SBKA member Lynne Ingram is on the Asian hornet front line in The Channel Islands
Today was forecast to rain all day so we weren’t sure how much hornet tracking we would be able to do.
In the morning I went for a walk with Bob and his dogs so that we could see where hornets were first discovered in Jersey - sipping sap in a hollow in an old tree. The sap was attracting all sorts of insects and some local entomologists had been recording what was there when they spotted an Asian hornet. They told Bob, and he then started to try and track it back to its nest – which turned out to be the first of 11 that year, and the beginnings of the ‘Jersey Method’ of tracking the hornets.
As the rain didn’t materialise we set up a bait station near La Preference to get a back bearing, and soon attracted hornets that were flying back to the area where it was suspected that the nest was. A new volunteer from Gloucestershire was arriving today, and we went to meet her. We then spent some time investigating the nest that Bob had ‘killed’ with CO2. After two doses of CO2, and then going into the freezer, we were sure that they would be dead this time but we were wrong! Asian hornets are very tough, and the nests provide tremendous insulation! Shortly after removal from the freezer, new hornets started emerging from the comb, and most of the larvae were still alive. We watched the newly emerged hornets stimulate the larvae’s mouths to give them sweet food. Bob gave the larvae some mince, and we watched them munching away. Some of the newly emerging hornets had no wings – we weren’t sure if it was because of the freezing or as a result of some genetic abnormality or a type of deformed wing virus.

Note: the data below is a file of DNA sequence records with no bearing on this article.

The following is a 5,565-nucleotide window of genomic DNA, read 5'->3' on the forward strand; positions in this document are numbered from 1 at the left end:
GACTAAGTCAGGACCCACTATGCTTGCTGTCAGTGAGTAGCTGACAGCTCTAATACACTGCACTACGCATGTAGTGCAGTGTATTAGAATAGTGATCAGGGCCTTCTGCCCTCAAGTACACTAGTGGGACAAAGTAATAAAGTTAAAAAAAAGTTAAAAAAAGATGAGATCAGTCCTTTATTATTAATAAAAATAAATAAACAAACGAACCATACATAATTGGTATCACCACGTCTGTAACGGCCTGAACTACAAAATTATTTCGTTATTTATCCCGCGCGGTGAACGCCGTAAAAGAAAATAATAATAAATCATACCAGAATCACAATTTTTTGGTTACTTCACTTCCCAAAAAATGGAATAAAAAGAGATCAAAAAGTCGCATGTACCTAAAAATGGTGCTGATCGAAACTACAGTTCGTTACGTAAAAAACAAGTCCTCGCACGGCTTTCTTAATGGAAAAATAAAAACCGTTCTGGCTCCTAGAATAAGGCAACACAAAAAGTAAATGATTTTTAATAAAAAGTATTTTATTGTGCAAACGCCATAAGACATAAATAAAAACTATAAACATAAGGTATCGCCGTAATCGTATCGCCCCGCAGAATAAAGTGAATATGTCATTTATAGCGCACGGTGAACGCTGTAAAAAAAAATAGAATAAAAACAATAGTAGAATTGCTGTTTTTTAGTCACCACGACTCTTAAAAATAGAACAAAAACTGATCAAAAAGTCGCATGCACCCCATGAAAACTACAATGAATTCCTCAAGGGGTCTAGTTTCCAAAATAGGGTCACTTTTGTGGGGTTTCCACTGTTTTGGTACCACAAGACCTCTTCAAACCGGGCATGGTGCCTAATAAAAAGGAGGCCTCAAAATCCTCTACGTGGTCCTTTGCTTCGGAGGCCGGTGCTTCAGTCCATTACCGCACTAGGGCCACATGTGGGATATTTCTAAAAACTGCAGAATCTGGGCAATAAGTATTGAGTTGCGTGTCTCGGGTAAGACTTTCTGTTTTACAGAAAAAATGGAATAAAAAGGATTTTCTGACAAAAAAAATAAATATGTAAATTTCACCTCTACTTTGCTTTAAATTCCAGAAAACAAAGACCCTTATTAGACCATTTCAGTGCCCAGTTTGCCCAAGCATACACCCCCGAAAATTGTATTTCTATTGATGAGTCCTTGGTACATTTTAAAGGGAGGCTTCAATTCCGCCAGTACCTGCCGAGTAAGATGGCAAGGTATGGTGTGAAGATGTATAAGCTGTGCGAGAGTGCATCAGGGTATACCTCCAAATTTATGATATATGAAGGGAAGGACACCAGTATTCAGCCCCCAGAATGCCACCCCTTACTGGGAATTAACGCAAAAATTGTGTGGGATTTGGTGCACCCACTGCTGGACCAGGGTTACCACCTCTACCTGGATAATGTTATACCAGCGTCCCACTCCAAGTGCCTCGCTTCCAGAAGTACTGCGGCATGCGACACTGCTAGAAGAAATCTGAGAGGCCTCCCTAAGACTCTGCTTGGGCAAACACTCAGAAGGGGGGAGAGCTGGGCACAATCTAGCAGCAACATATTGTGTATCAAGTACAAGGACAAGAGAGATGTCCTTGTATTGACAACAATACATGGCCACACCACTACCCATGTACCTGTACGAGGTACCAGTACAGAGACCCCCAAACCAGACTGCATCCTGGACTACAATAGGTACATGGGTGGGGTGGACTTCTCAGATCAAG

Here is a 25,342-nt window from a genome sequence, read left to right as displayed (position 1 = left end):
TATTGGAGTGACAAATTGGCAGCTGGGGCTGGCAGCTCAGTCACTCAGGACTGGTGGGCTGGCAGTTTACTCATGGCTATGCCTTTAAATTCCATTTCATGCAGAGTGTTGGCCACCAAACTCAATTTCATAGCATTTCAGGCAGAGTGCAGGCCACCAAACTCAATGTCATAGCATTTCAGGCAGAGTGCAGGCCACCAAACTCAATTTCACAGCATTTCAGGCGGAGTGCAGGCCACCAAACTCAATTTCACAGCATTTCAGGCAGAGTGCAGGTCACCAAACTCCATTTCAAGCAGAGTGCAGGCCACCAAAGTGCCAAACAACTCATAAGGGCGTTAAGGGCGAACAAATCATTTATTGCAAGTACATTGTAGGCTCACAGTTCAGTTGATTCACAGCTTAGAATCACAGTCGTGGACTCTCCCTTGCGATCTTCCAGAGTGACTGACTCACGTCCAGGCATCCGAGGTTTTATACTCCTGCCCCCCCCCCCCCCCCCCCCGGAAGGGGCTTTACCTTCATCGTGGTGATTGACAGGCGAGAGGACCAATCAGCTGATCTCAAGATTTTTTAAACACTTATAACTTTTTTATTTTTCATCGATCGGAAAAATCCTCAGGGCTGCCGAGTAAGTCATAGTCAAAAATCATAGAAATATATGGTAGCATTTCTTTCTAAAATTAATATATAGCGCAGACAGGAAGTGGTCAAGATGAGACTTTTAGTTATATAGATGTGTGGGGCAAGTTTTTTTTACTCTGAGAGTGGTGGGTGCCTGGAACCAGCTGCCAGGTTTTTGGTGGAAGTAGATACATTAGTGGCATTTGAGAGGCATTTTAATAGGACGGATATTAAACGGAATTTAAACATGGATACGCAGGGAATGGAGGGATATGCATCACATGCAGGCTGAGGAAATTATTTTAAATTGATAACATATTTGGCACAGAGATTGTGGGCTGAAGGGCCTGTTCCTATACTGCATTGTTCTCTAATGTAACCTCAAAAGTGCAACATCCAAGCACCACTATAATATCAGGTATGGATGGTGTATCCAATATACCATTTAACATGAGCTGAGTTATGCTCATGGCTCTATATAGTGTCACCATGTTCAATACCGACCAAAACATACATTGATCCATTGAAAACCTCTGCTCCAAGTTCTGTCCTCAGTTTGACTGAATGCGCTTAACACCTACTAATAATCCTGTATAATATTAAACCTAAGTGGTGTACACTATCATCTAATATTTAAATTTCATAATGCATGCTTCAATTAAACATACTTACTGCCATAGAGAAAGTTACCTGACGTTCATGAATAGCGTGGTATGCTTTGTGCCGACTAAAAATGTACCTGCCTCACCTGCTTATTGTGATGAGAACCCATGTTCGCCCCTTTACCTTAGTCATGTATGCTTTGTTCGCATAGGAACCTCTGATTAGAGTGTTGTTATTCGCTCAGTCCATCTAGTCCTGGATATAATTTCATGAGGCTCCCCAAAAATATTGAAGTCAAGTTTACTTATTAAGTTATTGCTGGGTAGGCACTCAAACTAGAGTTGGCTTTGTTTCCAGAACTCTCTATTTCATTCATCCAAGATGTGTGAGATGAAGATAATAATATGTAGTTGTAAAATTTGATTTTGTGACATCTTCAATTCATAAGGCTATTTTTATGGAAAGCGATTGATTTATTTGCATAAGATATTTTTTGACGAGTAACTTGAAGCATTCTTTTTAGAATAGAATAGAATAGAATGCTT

Later we went to put out a new bait station on a private nature reserve near La Preference - again moving nearer the nest site. There are no laws of trespass in Jersey but we did always try to get permission to be on the land we were working on, and people were generally very friendly and interested in what we were doing. The law of course is different in England.
One of the beekeeper volunteers from Devon was going home today, but we had time to discuss the Asian Hornet Action Teams, and the contents of the kit box that each team will need:-